Review: The Last Five Years, by Penfold Theatre
by David Glen Robinson


David Gallagher (photo: Kimberley Mead)

The Last Five Years is the story of a relationship that proceeds through attraction, dating, marriage and beyond, all in the span of less than two hours in stage time and five years in narrative time. The elapsed time is unimportant to the relationship and the production. The show seems like about thirty minutes and gone too soon. Attribute this to the deft and efficient direction of Michael McKelvey, surefooted and fresh from numerous successes in Austin in recent years despite his relocation to Pittsburgh. Most notable among them was last summer’s award-winning Silence! The Musical at Salvage Vanguard Theatre.  

The Last Five Years falls into the rock-solid category of boy-meets-girl-then-life-happens.  The expectation of bathos and boredom at sitting through another tritely earnest contemporary fairy tale is banished quickly by exceptional live music and talented, powerful singing by the two singers David Gallagher and Sara Burke. There’s no need of amplification.

David Gallagher, Sarah Burk (photo: Kimberley Mead)

And this is probably by design: the demands of the plot are so light that they can be ignored in favor of our full enjoyment of the music. This is why people go to musicals anyway. Credit  goes to Rob Greenfield on piano and Leigh Mahoney on violin for playing the music live with the singers.  

Jason Robert Brown’s musical is an award-winner with legs, as they say. This revival of Penfold’s 2009 production plays at the Trinity Street Theatre weekends until April 12.  This repeat production is part of the ongoing collaboration between Penfold and McKelvey.  

The plot has a kind of mirror symmetry. The protagonists’ separate lives come together at a focus of marriage and then gradually seek increasingly divergent paths. We know this from the beginning with the singing of the good-bye note. David Gallagher as Jamie and Sara Burke as Cathy sing the story of their relationship almost entirely in flashbacks of memories of pivotal events, those experience everyone cherishes until the ends of their days.

And here lies the brilliance of the lyrics by Jason Robert Brown. The milestones of attraction, love, and loss are common to all; that’s why we love this theme, from Romeo and Juliet until today. And while the cultural straits of young lovers who are talented, ambitious Manhattan residents have become almost cliché in current Broadway show writing, The Last Five Years reaches beyond itself brilliantly to touch almost everyone who has known romantic love.

The generalizing quality of the production is symbolized best by the photograph cover of the program.  The image is a near-close-up of a couple dancing closely on a darkened dance floor. The man’s head is seen from behind, and it is tipped toward the woman’s deeply obscured face. They are so close yet so impersonal as seen by the viewer. He is Everyman; she is Everywoman. The credit here goes to photographer and graphic designer Kimberley Mead. The man is indeed Gallagher; the woman is Annika Johansson in the 2009 production.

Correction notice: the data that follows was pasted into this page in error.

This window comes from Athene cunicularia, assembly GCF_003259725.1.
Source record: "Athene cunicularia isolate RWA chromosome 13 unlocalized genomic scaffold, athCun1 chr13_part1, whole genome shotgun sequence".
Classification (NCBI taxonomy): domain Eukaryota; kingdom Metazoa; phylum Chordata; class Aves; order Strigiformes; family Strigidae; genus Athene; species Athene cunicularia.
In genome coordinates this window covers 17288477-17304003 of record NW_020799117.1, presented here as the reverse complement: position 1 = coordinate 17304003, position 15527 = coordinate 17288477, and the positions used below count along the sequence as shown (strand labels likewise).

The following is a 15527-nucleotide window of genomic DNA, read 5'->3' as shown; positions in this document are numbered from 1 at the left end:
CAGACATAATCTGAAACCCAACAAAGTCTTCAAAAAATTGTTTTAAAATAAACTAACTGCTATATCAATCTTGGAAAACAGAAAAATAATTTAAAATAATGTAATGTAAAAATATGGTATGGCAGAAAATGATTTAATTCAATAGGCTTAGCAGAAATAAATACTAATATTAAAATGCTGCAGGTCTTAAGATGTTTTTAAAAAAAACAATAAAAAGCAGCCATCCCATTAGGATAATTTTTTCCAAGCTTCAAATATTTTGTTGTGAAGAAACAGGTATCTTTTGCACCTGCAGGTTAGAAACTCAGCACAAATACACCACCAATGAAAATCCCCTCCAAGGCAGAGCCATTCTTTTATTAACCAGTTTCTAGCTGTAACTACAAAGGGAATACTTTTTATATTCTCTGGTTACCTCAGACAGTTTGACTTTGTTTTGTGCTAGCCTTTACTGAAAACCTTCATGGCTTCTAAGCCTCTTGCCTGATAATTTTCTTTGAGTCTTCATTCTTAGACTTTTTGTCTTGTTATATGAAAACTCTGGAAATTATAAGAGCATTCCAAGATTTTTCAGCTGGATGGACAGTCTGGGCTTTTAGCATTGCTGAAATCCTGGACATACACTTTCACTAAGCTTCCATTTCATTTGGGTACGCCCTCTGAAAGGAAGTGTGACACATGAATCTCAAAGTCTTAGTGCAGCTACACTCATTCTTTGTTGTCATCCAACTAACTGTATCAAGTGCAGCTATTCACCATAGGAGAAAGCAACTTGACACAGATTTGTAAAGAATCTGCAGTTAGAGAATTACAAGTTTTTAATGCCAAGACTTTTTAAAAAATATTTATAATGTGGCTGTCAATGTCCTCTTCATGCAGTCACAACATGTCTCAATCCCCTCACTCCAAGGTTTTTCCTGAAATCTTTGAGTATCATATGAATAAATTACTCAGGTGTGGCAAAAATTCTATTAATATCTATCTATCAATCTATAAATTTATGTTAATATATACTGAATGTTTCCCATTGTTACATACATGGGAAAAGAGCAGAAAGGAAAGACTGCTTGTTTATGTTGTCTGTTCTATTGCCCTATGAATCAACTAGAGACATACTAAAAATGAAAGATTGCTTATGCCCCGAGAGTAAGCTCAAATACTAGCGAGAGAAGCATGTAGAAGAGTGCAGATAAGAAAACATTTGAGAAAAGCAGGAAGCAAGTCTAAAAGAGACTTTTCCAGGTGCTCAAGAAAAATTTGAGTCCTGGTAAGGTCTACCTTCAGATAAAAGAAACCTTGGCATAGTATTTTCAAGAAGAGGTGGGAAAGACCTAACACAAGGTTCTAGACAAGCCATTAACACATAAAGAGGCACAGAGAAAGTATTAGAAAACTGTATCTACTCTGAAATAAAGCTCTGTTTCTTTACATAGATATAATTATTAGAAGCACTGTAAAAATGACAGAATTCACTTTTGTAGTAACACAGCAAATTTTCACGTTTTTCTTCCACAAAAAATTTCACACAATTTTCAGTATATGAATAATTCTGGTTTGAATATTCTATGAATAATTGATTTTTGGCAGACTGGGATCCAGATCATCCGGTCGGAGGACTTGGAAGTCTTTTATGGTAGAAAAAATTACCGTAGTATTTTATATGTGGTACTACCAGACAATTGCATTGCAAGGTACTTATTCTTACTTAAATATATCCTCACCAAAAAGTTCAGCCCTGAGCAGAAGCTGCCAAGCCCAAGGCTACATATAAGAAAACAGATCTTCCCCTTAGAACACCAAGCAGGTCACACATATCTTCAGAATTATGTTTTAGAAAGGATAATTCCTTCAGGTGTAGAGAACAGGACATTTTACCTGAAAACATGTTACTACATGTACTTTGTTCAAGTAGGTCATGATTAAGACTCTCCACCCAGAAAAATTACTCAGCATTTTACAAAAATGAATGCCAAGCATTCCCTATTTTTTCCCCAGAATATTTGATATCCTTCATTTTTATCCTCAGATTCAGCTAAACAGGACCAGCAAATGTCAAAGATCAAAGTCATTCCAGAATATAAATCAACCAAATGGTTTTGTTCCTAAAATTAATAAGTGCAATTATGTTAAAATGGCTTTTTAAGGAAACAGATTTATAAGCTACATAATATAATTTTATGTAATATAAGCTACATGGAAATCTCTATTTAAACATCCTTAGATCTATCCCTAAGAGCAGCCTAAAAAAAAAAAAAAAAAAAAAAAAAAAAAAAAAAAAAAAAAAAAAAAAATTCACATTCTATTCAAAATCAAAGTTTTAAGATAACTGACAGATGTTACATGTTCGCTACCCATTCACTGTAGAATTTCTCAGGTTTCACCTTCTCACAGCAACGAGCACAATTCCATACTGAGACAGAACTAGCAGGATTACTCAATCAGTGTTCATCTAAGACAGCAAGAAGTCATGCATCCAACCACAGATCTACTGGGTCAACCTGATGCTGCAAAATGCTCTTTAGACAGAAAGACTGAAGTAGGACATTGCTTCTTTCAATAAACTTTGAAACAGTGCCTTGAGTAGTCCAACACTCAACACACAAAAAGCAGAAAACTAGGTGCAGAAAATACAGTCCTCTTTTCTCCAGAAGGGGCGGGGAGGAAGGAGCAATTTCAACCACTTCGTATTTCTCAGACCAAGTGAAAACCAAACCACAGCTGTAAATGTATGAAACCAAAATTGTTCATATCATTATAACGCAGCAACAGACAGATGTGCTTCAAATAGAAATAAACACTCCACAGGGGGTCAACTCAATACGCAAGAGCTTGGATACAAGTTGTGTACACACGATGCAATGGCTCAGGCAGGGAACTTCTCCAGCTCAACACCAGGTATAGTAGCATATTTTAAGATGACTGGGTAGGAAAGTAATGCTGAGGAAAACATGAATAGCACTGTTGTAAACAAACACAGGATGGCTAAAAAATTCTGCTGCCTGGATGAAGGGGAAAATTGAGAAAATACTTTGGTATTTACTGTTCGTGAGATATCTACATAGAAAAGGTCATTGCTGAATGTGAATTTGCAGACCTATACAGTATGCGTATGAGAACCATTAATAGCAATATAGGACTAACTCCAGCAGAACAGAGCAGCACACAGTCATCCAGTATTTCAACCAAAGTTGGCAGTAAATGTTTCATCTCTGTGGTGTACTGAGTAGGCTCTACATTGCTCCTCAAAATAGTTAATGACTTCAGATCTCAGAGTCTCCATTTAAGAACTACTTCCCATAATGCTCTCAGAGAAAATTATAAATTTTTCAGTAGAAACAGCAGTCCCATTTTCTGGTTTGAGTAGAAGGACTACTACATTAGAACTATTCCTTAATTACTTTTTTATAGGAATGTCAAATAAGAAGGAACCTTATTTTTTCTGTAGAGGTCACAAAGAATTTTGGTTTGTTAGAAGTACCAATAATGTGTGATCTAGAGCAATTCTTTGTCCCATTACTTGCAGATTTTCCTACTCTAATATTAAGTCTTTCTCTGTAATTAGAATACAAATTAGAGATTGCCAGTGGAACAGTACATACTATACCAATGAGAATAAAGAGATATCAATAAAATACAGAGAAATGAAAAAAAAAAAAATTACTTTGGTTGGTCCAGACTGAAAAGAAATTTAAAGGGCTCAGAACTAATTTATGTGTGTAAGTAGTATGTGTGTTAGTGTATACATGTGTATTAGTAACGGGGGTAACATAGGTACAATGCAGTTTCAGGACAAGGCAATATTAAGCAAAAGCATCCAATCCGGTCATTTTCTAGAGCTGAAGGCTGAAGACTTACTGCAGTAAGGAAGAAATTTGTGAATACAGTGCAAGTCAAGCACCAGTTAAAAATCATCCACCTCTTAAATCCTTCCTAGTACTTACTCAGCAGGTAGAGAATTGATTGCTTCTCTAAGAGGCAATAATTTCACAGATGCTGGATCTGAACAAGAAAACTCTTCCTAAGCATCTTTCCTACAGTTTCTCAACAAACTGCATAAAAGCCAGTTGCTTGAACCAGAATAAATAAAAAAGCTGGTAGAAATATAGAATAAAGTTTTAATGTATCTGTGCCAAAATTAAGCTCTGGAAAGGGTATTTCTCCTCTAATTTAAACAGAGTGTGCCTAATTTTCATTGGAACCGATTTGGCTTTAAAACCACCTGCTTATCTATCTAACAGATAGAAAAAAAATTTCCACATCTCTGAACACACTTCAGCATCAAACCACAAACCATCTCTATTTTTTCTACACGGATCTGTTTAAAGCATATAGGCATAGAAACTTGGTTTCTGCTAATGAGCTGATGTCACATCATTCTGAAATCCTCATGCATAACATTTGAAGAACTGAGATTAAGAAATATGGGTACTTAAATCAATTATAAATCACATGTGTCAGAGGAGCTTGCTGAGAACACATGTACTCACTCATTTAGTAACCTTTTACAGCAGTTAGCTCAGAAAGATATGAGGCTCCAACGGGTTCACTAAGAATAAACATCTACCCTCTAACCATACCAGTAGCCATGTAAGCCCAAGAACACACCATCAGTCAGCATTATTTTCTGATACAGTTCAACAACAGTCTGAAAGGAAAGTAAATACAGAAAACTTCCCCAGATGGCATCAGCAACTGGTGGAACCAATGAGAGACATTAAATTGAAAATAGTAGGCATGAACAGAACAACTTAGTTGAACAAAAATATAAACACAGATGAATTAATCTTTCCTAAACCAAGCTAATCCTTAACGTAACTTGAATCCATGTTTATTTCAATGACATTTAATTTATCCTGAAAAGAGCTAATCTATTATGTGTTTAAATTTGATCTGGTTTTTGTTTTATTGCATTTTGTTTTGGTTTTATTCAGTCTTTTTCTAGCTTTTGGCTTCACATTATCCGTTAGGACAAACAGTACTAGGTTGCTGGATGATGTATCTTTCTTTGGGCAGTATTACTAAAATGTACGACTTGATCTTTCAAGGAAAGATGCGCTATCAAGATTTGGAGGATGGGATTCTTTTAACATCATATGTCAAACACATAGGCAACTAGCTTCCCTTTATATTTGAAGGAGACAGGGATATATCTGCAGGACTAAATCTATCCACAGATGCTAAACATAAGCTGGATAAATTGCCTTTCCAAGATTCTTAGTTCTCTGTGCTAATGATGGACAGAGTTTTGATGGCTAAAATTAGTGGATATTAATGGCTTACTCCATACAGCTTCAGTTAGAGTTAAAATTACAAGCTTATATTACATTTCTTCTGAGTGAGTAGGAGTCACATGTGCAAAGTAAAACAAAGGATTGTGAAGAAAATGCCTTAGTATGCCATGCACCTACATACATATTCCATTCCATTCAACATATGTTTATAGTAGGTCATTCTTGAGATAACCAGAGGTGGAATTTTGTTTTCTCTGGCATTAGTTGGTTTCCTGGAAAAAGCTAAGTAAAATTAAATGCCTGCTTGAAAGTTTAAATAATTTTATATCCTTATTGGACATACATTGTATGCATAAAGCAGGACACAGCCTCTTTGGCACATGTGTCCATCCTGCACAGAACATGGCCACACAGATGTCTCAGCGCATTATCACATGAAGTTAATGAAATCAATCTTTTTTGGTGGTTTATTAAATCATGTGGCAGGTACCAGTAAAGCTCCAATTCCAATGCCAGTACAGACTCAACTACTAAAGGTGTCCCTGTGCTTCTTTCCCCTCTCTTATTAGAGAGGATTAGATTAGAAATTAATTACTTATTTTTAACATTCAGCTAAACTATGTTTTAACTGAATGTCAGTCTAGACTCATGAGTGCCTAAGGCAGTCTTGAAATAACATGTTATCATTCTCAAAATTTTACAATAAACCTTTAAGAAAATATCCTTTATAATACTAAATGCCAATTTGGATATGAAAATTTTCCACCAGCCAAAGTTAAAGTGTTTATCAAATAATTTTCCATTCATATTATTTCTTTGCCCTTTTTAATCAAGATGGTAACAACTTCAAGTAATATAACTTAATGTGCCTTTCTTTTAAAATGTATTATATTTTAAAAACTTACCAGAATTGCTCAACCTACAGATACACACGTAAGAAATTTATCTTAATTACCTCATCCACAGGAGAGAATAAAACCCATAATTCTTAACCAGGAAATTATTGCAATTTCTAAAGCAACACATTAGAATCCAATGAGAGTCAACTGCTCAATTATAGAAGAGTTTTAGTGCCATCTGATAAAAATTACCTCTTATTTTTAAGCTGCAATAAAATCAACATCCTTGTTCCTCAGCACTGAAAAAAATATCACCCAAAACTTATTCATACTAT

David Gallagher (photo: Kimberley Mead)The measure of a theater to many is how well it supports musicals. In this regard Trinity Street Theatre measures up very well. The singers weren’t miked nor were there apparent pick-up microphones in the lighting grid above the stage. Yet the sound was near-perfect.  Last August he relatively new Trinity Street Theatre hosted a co-production with the Austin Jewish Repertory Theatre of Fiddler on the Roof. It should be encouraged by all to host many more musical productions in this inviting space. This facility and the even newer Ground Floor Theatre on the east side may create the critical mass of available musical-friendly spaces for an explosion of musical theatre in Austin.  

David Gallagher is a dynamic singer who leaps around the stage with abandon. He doesn’t quite attain the behavioral inflections, however, of a Jewish writer stud in love with a Gentile dancer and actress, so well embodied by singer Sara Burke. 

Sarah Burke (photo: Kimberley Mead)Small matter — of greater import is the imbalance in the singing material. Gallagher’s songs drew applause while Burke’s songs, presented superbly, stimulated thoughtful reflection. Even so, Burke brought down the house in one line in a song declaiming the woes of auditioners. No spoiler here; you’ll have to go to the show and wait for it.

Austin audiences have reason to hope that the Penfold-McKelvey collaboration will persists through many more productions.  















The Last Five Years
by Jason Robert Brown
Penfold Theatre Company

March 19 - April 12, 2015
Trinity Street Players
Black Box Theatre, 4th floor, First Baptist Church
901 Trinity Street
Austin, TX, 78701

Thursdays, Fridays and Saturdays at 8:00pm. Sundays at 5:00pm. 
$20 Regular, $18 Students, $18 Seniors (age 60+).

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For more information, email us at or dial (512) 850-4849. Box office hours are 8am to 5pm Monday through Friday. On performance days, we are also available by phone from 1pm to 5pm on Saturdays and Sundays and the hour before each performance.